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Raymond James on InterOil December 10

December 10th, 2009 · No Comments

Lot of risks disappearing..

IOC: LNG Project Agreement In Hand, Political Risk Is Lifted

  • InterOil announced the long-awaited government approval of the project agreement for the construction of its liquefied natural gas (LNG) plant. With the preliminary go-ahead from the National Executive Council (cabinet) in hand, the actual signing of the agreement is expected to come by year end. Recall, InterOil plans to develop a two-train LNG facility (producing ~8 million tons annually), carrying an estimated $7 billion price tag. The current timetable targets an end of 2014/early 2015 start-up, albeit naturally subject to delays that are common with large-scale LNG projects.
  • Simply put, this project approval lifts the political overhang from the LNG project and therefore removes a potential hurdle in terms of the eventual signing of LNG partnerships/monetization deals. Our stance has always been that the LNG project would ultimately be approved by the government, because its value to the country (investment, jobs, tax revenue) is indisputable. The risk was merely a function of the limited visibility into the actual timeline for approval due to intra-cabinet disagreements and the associated drag on the signing of any potential strategic partnerships. With approval out of the way, the market’s focus turns back to InterOil’s operational catalysts, along with waiting for a gas monetization transaction.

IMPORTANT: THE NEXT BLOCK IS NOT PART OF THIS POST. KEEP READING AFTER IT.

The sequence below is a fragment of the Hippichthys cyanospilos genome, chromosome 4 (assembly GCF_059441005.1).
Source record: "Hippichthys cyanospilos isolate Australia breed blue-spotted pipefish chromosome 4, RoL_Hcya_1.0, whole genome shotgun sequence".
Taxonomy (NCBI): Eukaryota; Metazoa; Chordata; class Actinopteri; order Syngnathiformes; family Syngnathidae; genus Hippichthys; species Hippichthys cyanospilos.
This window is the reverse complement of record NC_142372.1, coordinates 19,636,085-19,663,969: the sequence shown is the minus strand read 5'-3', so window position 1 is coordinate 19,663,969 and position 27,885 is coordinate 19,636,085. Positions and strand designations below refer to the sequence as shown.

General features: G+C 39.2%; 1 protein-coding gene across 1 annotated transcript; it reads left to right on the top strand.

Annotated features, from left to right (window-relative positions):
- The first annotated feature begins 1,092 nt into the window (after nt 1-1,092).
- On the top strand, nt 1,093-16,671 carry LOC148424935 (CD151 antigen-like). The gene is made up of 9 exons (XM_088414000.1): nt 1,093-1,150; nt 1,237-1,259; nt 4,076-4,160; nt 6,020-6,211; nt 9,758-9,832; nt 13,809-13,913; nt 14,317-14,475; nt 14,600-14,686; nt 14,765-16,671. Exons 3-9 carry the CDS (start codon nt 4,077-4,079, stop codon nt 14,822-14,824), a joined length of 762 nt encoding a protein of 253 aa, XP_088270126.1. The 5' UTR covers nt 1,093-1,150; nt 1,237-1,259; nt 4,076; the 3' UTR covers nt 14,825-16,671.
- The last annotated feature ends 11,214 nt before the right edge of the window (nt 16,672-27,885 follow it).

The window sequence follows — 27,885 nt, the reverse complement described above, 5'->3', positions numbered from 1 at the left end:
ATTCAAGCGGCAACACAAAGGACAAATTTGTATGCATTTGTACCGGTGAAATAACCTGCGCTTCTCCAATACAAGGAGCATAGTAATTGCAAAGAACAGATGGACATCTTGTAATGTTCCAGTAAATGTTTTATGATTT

• With regard to Antelope-2, the next step for InterOil will be the extensive testing of the lower, more condensate-rich zone of the structure, including the potential oil leg. This represents a critical aspect of understanding the value of the reservoir, particularly with regard to the proposed liquids-stripping project. In terms of timing, we believe it is possible for initial testing of this bottom section of the reservoir to be wrapped up by the end of the year, though it seems likely to spill over into 1Q10. As we have stated before, we believe it is in the best interest of InterOil to hold off on pulling the trigger on any strategic partnership until it gets its arms more fully around the size and value of the reservoir (including the condensate levels). On the other hand, while the temptation is always to get “one more datapoint” before signing that all-important first deal, eventually a logical cutoff point will need to be reached.
  • InterOil continues to be hitting on all cylinders these days, with this latest positive news on the LNG front coming only a week after the very bullish Antelope-2 drilling report – highlighted by a world-record flow rate and uptick in the condensate ratio. The timing of this is no surprise as we alluded to in our comment on December 1 that “any concerns about the project on the part of prospective LNG partners and any remaining skeptics within the PNG government are likely to be alleviated by these latest results (from Antelope-2)”. Given the obvious magnitude of the resource base at Elk/Antelope, it’s safe to say that the LNG project’s monetization risks have materially diminished vs. our prior expectations as well. That said, we believe it remains essential for investors to recognize that execution risks have not disappeared. These include substantial operational and timing risks as the upstream assets and the LNG plant are developed over the next fiveplus years. We maintain our Market Perform rating.

Tags: IOC · Research Reports